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Are You Really a Small Business or not, and Why it Matters

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Are You Really a Small Business or not, and Why it Matters

I recently presented to an audience of procurement professionals from large organisations on the topic of creating better relationships between Small and Large Business.

I was the sole ‘Small Business’ person at the conference, so I had a chance to advocate on behalf of all my Small to Medium Business colleagues.

What actually is a Small Business?

Over lunch on the first day of the conference, one of the attendees asked me a very valid question:

“What actually is a Small Business?”

I replied that I had been planning a blog post on exactly this topic for a while, so it seems that its time has come – prompted by my lunch companion at the conference.

The answer is anything but simple! We use the terms ‘Small Business’ and ‘SME’ rather loosely; perhaps with good reason. If we think of a continuum with my environmental consultancy at one end, and Rio Tinto (one of our clients) at the other end, there’s not much argument to be had.

My company is clearly a Small Business, and Rio Tinto is obviously a large business. (For those who don’t know, Rio Tinto is a major, multinational resources company with revenue of $40 billion.)

Between those two extremes, there is room for a lot of interpretation.

Bronwyn Reid

And everyone has a different interpretation.

Here are just a few examples:

  • Australian Taxation Office (ATO) – Annual revenue of less than $2m (excluding GST).
  • Australian Government – Who knows? Different legislation uses different benchmarks, so it could be $2m, $10m, $25m or $50m or any other number that they think will be electorally palatable.
  • Australian Securities and Exchange Commission (ASIC) – Two out of three of; Annual Revenue of less than $25m, fewer than 50 employees and Gross Assets of less than $12.5m.
  • Fair Work Australia – Fewer than 15 employees.
  • Australian Bureau of Statistics – Fewer than 20 employees.
  • Queensland State Government – Fewer than 200 employees.
  • BHP Local Buying Program – Fewer than 20 full-time employees, excluding casuals, contractors and apprentices.
  • Australian Competition and Consumer Commission (ACCC) – Fewer than 20 employees, including casuals.

The definitions get even more diverse when we look overseas:

  • In the USA, the Small Business Administration considers any business with fewer than 500 employees to be ‘small’.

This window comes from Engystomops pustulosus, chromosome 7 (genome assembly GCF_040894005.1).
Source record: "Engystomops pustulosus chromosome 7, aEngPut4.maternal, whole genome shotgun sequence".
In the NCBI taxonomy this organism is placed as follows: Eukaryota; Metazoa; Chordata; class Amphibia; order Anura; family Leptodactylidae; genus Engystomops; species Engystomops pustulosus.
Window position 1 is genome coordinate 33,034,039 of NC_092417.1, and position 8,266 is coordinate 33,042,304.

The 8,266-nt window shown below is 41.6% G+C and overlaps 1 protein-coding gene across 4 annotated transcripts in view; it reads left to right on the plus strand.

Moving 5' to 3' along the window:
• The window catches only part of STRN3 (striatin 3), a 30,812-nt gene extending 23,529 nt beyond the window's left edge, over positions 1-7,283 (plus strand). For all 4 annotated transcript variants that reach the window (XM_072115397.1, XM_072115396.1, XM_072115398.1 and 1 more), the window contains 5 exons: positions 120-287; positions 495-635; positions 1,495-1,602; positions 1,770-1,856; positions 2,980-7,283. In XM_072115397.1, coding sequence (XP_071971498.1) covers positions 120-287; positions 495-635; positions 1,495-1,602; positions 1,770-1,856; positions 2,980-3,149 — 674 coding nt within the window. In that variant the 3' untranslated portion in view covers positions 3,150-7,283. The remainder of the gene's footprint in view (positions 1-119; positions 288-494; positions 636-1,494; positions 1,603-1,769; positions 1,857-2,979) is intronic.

• In the UK, the term SME is more commonly used for any business with fewer than 250 employees.

Why does the definition matter?

So, a Small Business is one with somewhere between 20 and 500 employees, with a turnover of anything up to $50m. It’s no wonder that Small Business owners get confused!

But it is important for all of us to know what definition we fit with each agency because it can make a huge difference to our business success.

Here are just a few issues that may impact upon your company, depending upon whether you are classified as a Small Business or not:

  • Tax rates – With tax cuts in the wind, your business may be a winner, or miss out and have to continue paying a higher tax rate.
  • Winning contracts – Some government contracts have preferential treatment for Small/local Businesses. Qualifying means that you are eligible to put your hand up for the work and, more importantly, your big competitor can’t. Local Buying Programs such as the BHP Local Buying Foundation are often limited to Small Business.
  • Payment terms – Many Governments and large customers give more favourable payment terms for Small Business. The global giant Rio Tinto that I mentioned earlier will pay Small Businesses in 30 days instead of their normal 45 days. The NSW State Government has committed to 5-day payment terms for small business by the end of 2019.
  • Legal protection – Australia has legislation that protects Small Businesses from unfair conditions in contracts offered by big organisations.

And on the down-side:

  • Business loans – Most banks make borrowing money harder for Small Businesses.

Find where you fit.

With some worthwhile benefits on offer, it is well worth your time investigating whether your Small Business status can be turned to your advantage. A good place to start is your local Council. They will often have an incentive program for local Small Businesses that can give you a real hand-up when you compete for work.

You might get a pleasant surprise.

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